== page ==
Do Pistachios Contain Melatonin?

Your body naturally produces the hormone melatonin to signal that it’s time to go to sleep (1, 2).

As sleep can significantly affect your health, it’s helpful to know that certain foods, including pistachios, contain melatonin (3, 4, 5, 6).

In fact, pistachios and other food-based sources of melatonin like grains and mushrooms may help promote sleep without causing grogginess (3, 4, 5, 6).

This article details the melatonin content of pistachios and how it might affect your body.

Your body typically makes melatonin in response to darkness. In most people, its production usually peaks around 2 a.m. (1, 2, 7, 8).

Melatonin-containing foods can increase the amount of this sleep-promoting hormone in your body (2, 7).

This means that the naturally occurring melatonin in pistachios may help your body understand that it’s time for bed (2, 7).

Just 1 ounce (28 grams) of pistachios can pack about 6 mg of melatonin, which is comparable to the amount found in the average melatonin supplement (2, 7).

It’s important to note that melatonin doesn’t cause grogginess. It simply signals your body to relax because it’s time to go to sleep (8).

Furthermore, melatonin can aid the body in other ways. For instance, it can help keep your eyes healthy, calm stomach ulcers and heartburn, and quell tinnitus symptoms (1, 2, 8).


The melatonin found in foods like pistachios won’t make you groggy, but it may signal your body that it’s time to sleep. One ounce (28 grams) of pistachios packs about 6 mg of melatonin.

More research on just how much exogenous melatonin — meaning melatonin that comes from foods or supplmeents — is needed to affect your body.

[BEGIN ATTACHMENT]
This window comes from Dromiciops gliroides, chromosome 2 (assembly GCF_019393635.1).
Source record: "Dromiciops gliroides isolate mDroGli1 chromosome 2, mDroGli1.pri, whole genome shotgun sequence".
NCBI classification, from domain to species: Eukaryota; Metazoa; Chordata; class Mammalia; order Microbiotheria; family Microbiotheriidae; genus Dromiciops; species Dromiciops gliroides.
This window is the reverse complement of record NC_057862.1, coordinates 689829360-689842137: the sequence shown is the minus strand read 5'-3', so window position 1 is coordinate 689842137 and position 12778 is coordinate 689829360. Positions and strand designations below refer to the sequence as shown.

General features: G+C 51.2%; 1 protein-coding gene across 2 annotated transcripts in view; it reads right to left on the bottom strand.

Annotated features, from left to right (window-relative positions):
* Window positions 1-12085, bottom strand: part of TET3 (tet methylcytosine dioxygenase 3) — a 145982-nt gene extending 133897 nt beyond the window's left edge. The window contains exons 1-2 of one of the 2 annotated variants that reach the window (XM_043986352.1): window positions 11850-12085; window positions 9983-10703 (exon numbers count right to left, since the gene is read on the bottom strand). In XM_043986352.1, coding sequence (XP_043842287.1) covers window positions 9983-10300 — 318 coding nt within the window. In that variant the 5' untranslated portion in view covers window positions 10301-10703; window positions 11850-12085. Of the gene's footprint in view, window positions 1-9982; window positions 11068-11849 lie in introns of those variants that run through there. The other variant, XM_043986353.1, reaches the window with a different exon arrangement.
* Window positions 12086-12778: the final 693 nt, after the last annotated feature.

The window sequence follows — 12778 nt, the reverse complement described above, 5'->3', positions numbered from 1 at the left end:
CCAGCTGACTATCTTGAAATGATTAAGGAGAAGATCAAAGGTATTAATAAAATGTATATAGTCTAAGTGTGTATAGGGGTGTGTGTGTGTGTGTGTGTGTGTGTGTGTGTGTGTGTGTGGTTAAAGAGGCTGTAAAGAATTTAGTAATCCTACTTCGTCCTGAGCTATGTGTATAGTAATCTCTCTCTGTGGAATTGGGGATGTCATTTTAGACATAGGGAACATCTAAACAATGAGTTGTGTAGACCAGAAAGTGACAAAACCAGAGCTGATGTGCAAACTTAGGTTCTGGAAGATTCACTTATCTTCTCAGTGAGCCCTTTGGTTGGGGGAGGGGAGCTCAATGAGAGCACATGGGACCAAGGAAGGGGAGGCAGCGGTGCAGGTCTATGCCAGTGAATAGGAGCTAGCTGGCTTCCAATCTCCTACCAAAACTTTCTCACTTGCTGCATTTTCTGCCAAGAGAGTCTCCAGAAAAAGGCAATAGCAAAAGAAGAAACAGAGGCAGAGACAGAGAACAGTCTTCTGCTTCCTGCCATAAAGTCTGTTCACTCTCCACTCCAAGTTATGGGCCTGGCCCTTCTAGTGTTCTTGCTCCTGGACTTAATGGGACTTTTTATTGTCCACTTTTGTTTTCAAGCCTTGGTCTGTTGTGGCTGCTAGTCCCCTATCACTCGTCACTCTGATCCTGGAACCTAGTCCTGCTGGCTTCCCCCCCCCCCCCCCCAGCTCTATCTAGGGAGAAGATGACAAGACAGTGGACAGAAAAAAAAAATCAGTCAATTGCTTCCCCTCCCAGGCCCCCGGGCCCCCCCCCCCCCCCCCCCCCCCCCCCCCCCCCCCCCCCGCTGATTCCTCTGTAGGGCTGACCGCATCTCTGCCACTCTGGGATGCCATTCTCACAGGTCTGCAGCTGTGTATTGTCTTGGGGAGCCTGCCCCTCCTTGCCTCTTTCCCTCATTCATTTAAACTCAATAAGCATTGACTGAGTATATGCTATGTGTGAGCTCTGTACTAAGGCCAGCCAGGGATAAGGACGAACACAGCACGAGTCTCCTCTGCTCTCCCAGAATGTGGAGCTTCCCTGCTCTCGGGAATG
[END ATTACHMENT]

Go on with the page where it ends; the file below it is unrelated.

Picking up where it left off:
A 3.5-ounce (100-gram) serving of shelled pistachios contains 23 mg of melatonin. For reference, 1 cup holds roughly 4.5 ounces (128 grams) of shelled pistachios (2, 7, 9).

Meanwhile, a melatonin supplement will usually contain 0.2–10 mg per dose (8, 10, 11, 12).

Keep in mind that the Food and Drug Administration (FDA) doesn’t regulate supplements the same way it regulates precription medications, and an optimal dose has not yet been established (8, 10, 11, 12).

Given the reduced oversight, it isn’t easy to discern the exact contents and makeup of a given supplement like melatonin.

However, in many other countries, melatonin supplements are not sold over the counter and may require a prescription, so those will be regulated and monitored accordingly.

While most studies on melatonin supplements administer 1–10 mg at a time, there currently aren’t recommended dosage instructions (8, 10, 11, 12).

However, taking 0.2–5 mg 60 minutes before bedtime is generally considered safe for adults. More than 30 mg of supplemented melatonin could be potentially harmful (10, 12, 13).

More research is needed to determine whether the body absorbs melatonin from food sources differently than melatonin from supplement sources.

You should consult a healthcare professional before taking melatonin supplements, especially if you take blood thinners or medications for epilepsy.

Grains, mushrooms, and pistachios are among the highest food sources of melatonin (2).

Below are the melatonin contents of some common foods (2, 9):

  • Pistachios: 230,000 nanograms of melatonin per gram
  • Mushrooms: 4,300–6,400 nanograms per gram
  • Oats: 91 nanograms per gram
  • Cherries: 10–20 nanograms per gram
  • Tomatoes: 1–67 nanograms per gram
  • Cow’s milk: 0.014 nanograms per milliliter

It’s worth noting that although cow’s milk doesn’t contain a significant amount of melatonin, it does pack high amounts of tryptophan. Tryptophan is an amino acid that your body can convert to melatonin (7).


Pistachios contain a significantly higher concentration of naturally occurring melatonin than many common foods.

Melatonin is a hormone that signals your body that it’s time to sleep.

While your body naturally produces melatonin, it can also be found in supplements and foods like pistachios.

However, it’s worth keeping in mind that melatonin works in response to darkness. Keeping your room dark and screens off a few hours before bedtime may also help you get better rest.

Further research on the connection between the naturally occurring melatonin in food and its bodily effects is needed. However, barring any nut allergies, it certainly can’t hurt to try.